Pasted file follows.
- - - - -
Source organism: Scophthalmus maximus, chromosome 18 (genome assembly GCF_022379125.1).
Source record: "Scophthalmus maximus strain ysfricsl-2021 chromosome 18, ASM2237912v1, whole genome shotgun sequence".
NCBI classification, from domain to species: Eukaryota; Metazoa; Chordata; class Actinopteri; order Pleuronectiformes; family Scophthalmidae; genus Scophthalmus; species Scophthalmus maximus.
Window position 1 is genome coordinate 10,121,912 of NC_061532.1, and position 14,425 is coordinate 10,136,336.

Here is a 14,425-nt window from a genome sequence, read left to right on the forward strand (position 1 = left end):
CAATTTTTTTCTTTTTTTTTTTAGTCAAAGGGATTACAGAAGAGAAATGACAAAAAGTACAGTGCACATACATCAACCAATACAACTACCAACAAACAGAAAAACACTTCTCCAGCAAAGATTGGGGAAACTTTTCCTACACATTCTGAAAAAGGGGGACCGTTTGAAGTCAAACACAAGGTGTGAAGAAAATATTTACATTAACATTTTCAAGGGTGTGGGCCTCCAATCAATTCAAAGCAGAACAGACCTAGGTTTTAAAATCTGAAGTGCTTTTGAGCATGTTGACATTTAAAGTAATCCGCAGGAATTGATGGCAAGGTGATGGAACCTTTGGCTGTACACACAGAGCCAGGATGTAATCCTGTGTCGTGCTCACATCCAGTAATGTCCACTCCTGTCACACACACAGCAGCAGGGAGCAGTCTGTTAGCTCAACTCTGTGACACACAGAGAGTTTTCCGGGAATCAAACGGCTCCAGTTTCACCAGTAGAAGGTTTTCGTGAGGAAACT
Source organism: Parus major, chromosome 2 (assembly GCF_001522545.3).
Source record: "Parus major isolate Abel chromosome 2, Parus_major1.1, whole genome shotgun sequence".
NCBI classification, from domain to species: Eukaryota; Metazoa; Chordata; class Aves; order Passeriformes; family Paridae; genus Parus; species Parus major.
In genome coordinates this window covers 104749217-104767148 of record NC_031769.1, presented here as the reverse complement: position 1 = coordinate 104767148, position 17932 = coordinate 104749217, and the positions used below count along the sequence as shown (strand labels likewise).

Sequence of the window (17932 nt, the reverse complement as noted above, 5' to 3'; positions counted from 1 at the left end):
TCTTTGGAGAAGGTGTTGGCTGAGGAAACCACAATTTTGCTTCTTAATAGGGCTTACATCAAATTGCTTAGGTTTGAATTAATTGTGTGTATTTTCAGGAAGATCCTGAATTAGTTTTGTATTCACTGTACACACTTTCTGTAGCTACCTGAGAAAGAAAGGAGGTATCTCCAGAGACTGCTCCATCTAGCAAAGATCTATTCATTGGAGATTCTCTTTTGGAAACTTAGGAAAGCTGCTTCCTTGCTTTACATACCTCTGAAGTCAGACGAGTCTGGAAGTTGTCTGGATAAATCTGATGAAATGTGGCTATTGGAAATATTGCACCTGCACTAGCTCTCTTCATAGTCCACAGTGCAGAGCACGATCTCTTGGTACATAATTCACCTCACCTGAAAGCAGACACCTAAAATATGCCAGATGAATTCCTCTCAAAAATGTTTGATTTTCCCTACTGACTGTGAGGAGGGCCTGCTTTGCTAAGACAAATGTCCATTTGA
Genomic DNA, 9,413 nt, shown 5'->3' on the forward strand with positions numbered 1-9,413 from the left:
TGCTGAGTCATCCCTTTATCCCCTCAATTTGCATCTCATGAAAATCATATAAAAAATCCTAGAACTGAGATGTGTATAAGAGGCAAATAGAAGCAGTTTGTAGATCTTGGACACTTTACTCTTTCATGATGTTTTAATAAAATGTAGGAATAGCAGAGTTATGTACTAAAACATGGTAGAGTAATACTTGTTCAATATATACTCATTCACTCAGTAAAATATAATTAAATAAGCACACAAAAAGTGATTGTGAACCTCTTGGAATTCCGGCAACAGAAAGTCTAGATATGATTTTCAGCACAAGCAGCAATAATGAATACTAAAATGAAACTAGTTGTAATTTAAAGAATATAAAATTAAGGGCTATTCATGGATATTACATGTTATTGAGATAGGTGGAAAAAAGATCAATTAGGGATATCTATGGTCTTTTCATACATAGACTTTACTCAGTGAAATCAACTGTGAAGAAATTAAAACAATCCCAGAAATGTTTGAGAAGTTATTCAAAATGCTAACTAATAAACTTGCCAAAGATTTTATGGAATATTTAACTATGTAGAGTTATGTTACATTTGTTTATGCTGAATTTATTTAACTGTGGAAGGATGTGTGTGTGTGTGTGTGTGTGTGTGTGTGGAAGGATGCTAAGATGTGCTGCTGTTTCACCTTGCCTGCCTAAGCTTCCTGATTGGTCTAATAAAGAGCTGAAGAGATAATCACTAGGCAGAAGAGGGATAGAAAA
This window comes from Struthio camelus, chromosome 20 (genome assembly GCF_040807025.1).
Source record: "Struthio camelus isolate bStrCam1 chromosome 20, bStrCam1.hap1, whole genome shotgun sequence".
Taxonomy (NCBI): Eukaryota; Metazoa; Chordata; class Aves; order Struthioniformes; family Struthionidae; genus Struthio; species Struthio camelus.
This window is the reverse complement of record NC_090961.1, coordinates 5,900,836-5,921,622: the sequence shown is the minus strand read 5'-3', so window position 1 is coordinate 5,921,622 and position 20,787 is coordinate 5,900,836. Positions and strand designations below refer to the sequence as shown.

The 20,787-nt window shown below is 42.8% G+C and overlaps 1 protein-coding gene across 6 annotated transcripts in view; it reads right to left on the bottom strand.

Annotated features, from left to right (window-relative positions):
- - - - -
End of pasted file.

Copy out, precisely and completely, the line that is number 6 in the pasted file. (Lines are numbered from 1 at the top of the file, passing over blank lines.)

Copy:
CAATTTTTTTCTTTTTTTTTTTAGTCAAAGGGATTACAGAAGAGAAATGACAAAAAGTACAGTGCACATACATCAACCAATACAACTACCAACAAACAGAAAAACACTTCTCCAGCAAAGATTGGGGAAACTTTTCCTACACATTCTGAAAAAGGGGGACCGTTTGAAGTCAAACACAAGGTGTGAAGAAAATATTTACATTAACATTTTCAAGGGTGTGGGCCTCCAATCAATTCAAAGCAGAACAGACCTAGGTTTTAAAATCTGAAGTGCTTTTGAGCATGTTGACATTTAAAGTAATCCGCAGGAATTGATGGCAAGGTGATGGAACCTTTGGCTGTACACACAGAGCCAGGATGTAATCCTGTGTCGTGCTCACATCCAGTAATGTCCACTCCTGTCACACACACAGCAGCAGGGAGCAGTCTGTTAGCTCAACTCTGTGACACACAGAGAGTTTTCCGGGAATCAAACGGCTCCAGTTTCACCAGTAGAAGGTTTTCGTGAGGAAACT